How to Create the Startup Environment that Developers Love

Create that startup vibe

Company environment and culture are incredibly important for developers. Over 13% of developers consider these elements as top priority in a role and according to the CodinGame 2018 Developers at Work Survey, developers with the greatest career satisfaction tend to work for smaller companies.

How can larger businesses stimulate the startup environment that developers love being a part of?

Move towards trending technologies

Nokia 1987 mobile phone

One of the highest priorities to developers in their job – 17% of developers list this as their highest priority – is what technologies they’ll be using day to day. You can’t base your whole company around this. However, being open-minded to new languages and frameworks when there’s scope to be will be appreciated by developers.

For example, JavaScript is the most used programming language by developers. However, Python, Rust, and C++ are always called out as the ones that they prefer. A developer will definitely prioritize new job opportunities and stick with a role where he gets to code in a language (at least some of the time) that he loves.

It’s all about company culture

People enjoying team cohesion in rafting

Wouldn’t it be great for your day job to be the thing you loved doing anyway? Well, most developers just love coding. According to Stack Overflow, over 80% of developers say that coding is their hobby and more than 55% of developers contribute to open source projects in their spare time. As a company, you can be sensitive to this in the type of atmosphere and culture you create for your developers – both during and after office hours.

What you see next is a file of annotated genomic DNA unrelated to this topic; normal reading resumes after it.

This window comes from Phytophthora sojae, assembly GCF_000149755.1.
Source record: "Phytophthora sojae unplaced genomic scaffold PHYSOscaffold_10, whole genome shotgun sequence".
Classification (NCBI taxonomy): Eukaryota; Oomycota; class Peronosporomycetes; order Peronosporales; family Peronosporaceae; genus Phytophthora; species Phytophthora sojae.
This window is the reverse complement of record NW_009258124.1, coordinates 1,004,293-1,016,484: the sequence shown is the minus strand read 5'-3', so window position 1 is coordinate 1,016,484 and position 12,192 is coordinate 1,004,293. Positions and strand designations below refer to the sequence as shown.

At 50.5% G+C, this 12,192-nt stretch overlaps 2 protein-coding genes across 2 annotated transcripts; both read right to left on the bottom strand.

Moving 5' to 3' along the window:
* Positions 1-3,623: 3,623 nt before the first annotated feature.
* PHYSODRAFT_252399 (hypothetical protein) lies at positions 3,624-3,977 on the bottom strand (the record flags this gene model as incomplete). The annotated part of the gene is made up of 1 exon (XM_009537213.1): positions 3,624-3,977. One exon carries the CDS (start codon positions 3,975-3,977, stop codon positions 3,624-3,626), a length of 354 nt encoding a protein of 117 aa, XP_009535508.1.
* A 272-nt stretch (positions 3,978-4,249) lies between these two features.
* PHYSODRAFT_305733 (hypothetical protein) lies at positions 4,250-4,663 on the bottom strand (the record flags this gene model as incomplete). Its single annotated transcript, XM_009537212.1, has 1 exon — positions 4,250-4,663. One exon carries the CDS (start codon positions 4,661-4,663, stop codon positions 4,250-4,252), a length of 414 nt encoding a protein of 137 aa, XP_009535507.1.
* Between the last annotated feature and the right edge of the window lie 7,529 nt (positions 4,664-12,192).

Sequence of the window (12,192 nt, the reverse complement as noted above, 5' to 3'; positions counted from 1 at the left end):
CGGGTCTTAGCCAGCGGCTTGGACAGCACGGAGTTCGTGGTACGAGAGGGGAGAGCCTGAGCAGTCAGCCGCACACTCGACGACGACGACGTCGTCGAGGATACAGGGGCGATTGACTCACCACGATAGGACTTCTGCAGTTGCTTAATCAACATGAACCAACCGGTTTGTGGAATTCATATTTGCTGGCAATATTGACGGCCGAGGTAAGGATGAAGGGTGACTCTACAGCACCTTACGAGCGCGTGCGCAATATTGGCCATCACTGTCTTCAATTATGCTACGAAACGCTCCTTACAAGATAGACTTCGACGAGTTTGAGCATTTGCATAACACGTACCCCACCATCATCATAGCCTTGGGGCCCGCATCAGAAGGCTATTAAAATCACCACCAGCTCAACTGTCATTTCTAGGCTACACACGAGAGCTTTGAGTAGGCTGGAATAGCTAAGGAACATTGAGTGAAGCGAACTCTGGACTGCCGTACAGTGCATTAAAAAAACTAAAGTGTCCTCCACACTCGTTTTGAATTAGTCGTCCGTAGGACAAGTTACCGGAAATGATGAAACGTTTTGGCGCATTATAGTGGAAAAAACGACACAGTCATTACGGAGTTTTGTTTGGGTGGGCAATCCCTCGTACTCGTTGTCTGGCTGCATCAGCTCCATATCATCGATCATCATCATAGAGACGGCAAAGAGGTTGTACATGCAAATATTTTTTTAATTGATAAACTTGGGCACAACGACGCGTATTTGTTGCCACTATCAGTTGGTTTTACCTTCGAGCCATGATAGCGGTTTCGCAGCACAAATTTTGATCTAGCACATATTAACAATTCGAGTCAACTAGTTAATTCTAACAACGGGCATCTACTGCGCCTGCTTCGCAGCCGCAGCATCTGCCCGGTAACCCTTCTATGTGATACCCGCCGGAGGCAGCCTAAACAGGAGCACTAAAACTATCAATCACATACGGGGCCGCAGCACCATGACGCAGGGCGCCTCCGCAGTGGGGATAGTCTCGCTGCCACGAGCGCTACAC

For example, for team building days or social events, consider doing something that will go hand in hand with a developers interest – like a hackathon. 76% of developers who attend hackathons do so, simply, because they enjoy them.

Transparency – that thrown about term – is also imperative to achieving an attractive company culture. Transparency is something that can get lost along the way in a larger company. Amazon Developer Advocate Chris Munns explains: “it’s simply about stopping developers from feeling marginalized or that they’re just ‘code monkeys’ in a feature farm”. How is this achieved? By making sure the development teams know how and why certain decisions have been made and giving them the chance to give feedback.

Keep agile management agile

The terms Agile and Agile Development have been implemented so energetically in companies, big to small, that sometimes their real purpose is being forgotten. Agile is all about being able to respond quickly to change – adapt yourself and your work to the meet the current context – and it was born in programming teams. Today, over 85% of developers use Agile to keep their projects on track, 58% usually using the Scrum framework. What’s key is to not lose sight of the principles of Agile, even when more structure gets built around it. After all, as Henrik Kniberg at Spotify says:

“Rules are a good start, but break them when needed.”

Spotify’s self-organized product “Squads” are made up of 8 people or less. These squads were a reaction to growing teams and an original Agile framework that wasn’t quite working anymore. The Squads’ key drive is autonomy, giving the members a sense of collective ownership. It’s easy to see why developers love working in this way: